Kathryn Price’s “Film: The Art of Analyzing Society” Episode 3

todayJuly 8, 2013 40

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Writer and director Kris Hulbert
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    Kathryn Price’s “Film: The Art of Analyzing Society” Episode 3

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By: Kathryn Price

Life— it gives everyone a different point of view on the world and their surroundings.  The events in people’s lives can cause success and struggle.  Many people that I know have had those moments where they get fired from the job you hate or move somewhere new for an opportunity. In the words of Taylor Swift: “It’s hard not to find it all a little bitter sweet.”

“Just Drive,” a film in pre-production, is about how movie stars are given so much fame and fortune that they become secluded from the rest of society.  This film emphasizes the loneliness stars feel by having most of the story take place inside a limo.  I had the opportunity to talk to the Under Dog Film Fest award winning director and writer Kris Hulbert.  He received this award for another one of his films called “The Perfect House,” which gave him a lot of postproduction trouble.

“We tried to ride it out on our own and it’s been a really dark period,” Hulbert says. ” Where friends and family gave up on us people relieved them and were not the friends that we thought they were. We went through such a storm that we didn’t know who our friends and family were. There were people who were only involved for the fame view. They thought we were going to bring them overnight stuff and when that overnight stuff didn’t come. We were alone trying to pick up the pieces and we didn’t know what to do. That is where Just Drive came.”

Hulbert’s “The Perfect House” turned out to be an excellent horror film, something he wasn’t prepared for. Hulbert put his money toward this film and says people tried to take advantage of him.  He says people used this to their advantage to resemble the story of “Just Drive.”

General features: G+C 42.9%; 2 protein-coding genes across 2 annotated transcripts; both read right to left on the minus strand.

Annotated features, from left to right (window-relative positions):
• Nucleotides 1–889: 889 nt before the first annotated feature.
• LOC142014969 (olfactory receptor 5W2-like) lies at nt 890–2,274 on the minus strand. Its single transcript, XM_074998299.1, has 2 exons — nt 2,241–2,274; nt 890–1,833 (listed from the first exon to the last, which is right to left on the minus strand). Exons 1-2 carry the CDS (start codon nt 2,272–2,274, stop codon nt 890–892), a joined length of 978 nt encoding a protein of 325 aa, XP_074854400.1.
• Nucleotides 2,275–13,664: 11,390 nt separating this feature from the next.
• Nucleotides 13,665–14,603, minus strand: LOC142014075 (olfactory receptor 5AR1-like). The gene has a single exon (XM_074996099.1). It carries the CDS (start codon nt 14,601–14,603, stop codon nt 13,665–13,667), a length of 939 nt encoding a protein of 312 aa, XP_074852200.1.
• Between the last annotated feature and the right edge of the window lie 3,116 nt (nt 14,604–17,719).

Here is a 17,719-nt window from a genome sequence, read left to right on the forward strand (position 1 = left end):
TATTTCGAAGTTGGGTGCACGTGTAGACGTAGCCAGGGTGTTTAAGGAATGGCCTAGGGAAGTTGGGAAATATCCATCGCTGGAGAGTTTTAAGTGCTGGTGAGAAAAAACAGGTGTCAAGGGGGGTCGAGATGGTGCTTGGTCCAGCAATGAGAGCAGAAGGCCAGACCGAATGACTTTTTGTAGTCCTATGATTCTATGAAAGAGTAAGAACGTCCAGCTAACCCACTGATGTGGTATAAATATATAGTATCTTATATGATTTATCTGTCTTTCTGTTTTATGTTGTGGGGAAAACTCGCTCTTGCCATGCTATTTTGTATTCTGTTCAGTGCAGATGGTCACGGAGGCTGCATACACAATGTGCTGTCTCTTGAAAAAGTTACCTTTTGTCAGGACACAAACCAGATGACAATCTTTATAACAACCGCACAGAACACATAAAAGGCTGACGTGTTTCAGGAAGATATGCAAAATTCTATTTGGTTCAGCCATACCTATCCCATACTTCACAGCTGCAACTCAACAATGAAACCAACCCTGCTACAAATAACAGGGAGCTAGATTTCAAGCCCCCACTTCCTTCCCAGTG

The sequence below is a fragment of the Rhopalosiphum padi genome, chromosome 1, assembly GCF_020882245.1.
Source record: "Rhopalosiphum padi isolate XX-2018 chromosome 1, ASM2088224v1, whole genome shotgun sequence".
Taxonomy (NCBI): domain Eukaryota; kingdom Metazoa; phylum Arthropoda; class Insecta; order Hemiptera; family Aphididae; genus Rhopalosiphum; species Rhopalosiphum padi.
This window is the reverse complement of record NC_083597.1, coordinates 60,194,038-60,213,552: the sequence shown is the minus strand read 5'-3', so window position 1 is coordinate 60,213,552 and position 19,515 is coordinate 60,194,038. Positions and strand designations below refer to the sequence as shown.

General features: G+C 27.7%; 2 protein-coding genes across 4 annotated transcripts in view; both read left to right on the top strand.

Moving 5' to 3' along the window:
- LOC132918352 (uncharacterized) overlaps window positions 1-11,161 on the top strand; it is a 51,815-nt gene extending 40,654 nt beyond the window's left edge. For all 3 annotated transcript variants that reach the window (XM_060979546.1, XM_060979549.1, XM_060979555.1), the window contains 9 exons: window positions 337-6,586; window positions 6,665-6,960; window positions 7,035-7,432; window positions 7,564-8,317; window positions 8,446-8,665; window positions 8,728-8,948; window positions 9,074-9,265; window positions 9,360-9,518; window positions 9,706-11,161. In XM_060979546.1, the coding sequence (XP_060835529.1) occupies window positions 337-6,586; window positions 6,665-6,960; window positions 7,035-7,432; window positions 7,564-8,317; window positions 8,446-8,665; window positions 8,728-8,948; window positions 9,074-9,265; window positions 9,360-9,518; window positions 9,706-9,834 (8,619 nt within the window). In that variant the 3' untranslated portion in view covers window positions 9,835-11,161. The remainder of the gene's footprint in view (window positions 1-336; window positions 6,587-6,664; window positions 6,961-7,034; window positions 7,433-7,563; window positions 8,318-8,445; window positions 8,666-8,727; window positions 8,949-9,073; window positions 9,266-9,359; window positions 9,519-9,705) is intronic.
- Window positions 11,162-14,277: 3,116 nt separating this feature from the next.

The film’s told through the point of view of Hollywood stars trying to climb up the socioeconomic ladder, which causes them to become lonely and lost.  Hulbert incorporated his own struggles into the film.

“That if I could get to the place that I want to be in 30-40 years considering myself looking back on the choices I have made and people I have lost and all the things,” Hulbert says. “When we are getting sucked in the story of these characters we got to all that day that when we get to what we care is to provide them who struggle day in and day out for. And once our alarms go off for fame and fortune, where is all the people that I care about? And how to keep control.”

We’ve made Hollywood stars into idols for perfect success.  When a person in our society gets to “star status” it’s equivalent to working hard and providing well for one’s self.  People are, thankfully, becoming more aware of the outcomes of stardom.  A person can easily fall down a slippery slope by having the power to get practically everything and can easily lose sight of their morals.  This film shows this struggle through the confines of a limo, where no one can see. The vehicle is symbolic of wealth and luxury.  Hopefully, it’ll help people also understand why these events happen and can prevent these struggles in their own lives.

Hulbert is trying to raise money for the films “Just Drive” and “Call Box.” If you’d like to watch “The Perfect House,” you can go here.

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